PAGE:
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J Invest Dermatol. 2010 Dec;130(12):2781-9. doi: 10.1038/jid.2010.201. Epub 2010 Jul 22.

Transcriptional upregulation of Nrf2-dependent phase II detoxification genes in the involved epidermis of vitiligo vulgaris.

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  • 1Institute of Genomics and Integrative Biology (CSIR), Delhi, India.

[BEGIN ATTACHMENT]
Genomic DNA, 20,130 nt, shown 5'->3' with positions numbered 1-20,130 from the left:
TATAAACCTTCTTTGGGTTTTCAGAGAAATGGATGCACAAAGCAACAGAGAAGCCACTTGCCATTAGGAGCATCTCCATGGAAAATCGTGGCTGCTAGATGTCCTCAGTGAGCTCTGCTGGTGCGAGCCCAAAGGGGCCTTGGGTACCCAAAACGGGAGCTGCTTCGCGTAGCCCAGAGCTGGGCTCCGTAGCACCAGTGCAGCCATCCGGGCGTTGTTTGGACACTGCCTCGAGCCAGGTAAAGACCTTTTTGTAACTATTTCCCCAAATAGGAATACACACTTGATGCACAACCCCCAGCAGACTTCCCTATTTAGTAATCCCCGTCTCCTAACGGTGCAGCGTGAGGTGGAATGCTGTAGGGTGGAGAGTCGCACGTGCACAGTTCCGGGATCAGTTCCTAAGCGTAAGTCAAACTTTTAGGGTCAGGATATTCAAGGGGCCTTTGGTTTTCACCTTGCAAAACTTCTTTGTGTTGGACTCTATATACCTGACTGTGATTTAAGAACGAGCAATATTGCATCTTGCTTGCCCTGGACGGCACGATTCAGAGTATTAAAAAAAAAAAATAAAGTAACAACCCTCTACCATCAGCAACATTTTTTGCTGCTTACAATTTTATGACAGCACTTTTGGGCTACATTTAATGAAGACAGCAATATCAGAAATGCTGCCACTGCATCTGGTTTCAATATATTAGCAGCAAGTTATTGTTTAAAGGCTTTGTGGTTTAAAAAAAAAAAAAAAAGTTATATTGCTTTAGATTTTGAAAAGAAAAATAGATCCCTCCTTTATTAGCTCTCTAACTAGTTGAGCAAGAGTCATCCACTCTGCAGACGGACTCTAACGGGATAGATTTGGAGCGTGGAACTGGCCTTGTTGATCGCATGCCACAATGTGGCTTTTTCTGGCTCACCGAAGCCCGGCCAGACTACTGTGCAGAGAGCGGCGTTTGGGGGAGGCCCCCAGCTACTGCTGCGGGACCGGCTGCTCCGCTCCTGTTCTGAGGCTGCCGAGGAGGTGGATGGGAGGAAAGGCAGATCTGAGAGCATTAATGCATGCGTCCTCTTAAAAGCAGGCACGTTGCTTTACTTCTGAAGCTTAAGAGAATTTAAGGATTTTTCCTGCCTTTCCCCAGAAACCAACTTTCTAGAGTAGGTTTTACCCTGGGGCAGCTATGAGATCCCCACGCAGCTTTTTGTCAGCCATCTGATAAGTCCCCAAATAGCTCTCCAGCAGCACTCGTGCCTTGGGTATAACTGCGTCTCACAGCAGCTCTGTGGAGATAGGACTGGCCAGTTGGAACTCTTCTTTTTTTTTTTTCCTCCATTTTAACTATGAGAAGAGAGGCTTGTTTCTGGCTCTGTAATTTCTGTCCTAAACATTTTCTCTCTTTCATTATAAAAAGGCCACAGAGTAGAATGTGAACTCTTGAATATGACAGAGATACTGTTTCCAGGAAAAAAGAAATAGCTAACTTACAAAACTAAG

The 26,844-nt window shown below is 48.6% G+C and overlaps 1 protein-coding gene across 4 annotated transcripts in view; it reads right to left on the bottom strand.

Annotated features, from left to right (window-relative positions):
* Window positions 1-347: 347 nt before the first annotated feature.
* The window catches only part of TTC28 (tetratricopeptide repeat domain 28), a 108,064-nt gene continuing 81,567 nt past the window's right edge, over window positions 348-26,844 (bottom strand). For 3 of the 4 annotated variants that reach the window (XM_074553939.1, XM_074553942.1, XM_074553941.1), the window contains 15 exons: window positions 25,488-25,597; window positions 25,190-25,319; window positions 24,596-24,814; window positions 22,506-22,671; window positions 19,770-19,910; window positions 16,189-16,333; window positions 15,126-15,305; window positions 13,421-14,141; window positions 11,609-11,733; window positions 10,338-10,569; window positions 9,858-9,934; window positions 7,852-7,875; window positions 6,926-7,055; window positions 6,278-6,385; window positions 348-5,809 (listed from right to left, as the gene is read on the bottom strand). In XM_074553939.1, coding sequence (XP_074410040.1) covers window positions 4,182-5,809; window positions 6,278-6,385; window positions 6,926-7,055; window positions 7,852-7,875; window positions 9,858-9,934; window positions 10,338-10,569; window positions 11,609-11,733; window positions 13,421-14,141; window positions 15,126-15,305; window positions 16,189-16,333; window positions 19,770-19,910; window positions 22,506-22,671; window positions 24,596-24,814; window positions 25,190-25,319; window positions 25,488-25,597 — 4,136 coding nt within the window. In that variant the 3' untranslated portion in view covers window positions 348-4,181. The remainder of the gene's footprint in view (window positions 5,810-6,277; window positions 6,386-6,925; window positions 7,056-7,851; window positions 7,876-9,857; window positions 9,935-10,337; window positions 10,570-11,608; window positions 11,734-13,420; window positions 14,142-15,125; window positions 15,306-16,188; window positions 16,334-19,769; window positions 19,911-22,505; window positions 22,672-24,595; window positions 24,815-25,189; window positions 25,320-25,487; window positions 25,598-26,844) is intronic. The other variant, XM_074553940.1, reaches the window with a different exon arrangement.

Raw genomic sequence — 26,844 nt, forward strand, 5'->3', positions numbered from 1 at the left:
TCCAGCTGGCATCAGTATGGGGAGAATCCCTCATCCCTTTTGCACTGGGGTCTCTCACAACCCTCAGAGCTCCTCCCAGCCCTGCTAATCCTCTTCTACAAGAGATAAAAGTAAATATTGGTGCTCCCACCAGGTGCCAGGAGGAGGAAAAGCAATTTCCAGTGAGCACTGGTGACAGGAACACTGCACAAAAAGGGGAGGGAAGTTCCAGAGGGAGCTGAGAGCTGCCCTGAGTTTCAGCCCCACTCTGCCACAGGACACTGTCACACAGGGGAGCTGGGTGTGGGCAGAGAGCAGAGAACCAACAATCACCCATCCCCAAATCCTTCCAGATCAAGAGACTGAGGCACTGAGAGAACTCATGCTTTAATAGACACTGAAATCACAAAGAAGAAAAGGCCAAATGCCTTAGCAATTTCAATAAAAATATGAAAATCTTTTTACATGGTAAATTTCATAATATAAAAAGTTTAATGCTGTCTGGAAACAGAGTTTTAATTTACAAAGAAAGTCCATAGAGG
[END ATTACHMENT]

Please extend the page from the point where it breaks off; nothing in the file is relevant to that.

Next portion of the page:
Oxidative stress is widely believed to be a contributing factor in vitiligo pathogenesis. To explore mechanisms by which epidermis responds to mounting oxidative stress, we investigated the involvement of phase II detoxification genes in vitiligo. Phase II detoxification pathways have recently been identified as being important in the regulation of epidermal skin homeostasis. In this study we show that the key transcription factor nuclear factor E2-related factor 2 (Nrf2) and the downstream genes NAD(P)H:quinone oxidase-1 (NQO-1), γ-glutamyl cystine ligase catalytic subunit (GCLC), and γ-glutamyl cystine ligase modifying subunit (GCLM) are upregulated in the lesional epidermal skin of subjects with vitiligo vulgaris. The differences between lesional and nonlesional skin were further investigated by studying the induced expression of Nrf2-dependent transcripts in skin punch biopsies using curcumin and santalol. Surprisingly, nonlesional skin showed induction of all transcripts while a similar effect was not observed for the skin punches from the lesional skin. The use of curcumin and santalol on epidermal cells showed that keratinocytes were more susceptible to apoptosis, whereas melanocytes induced phase II genes under the same concentrations with negligible apoptosis. Our studies provide new insights into the role of phase II detoxification pathway in maintaining skin homeostasis and sustaining redox balance in vitiligo patients.

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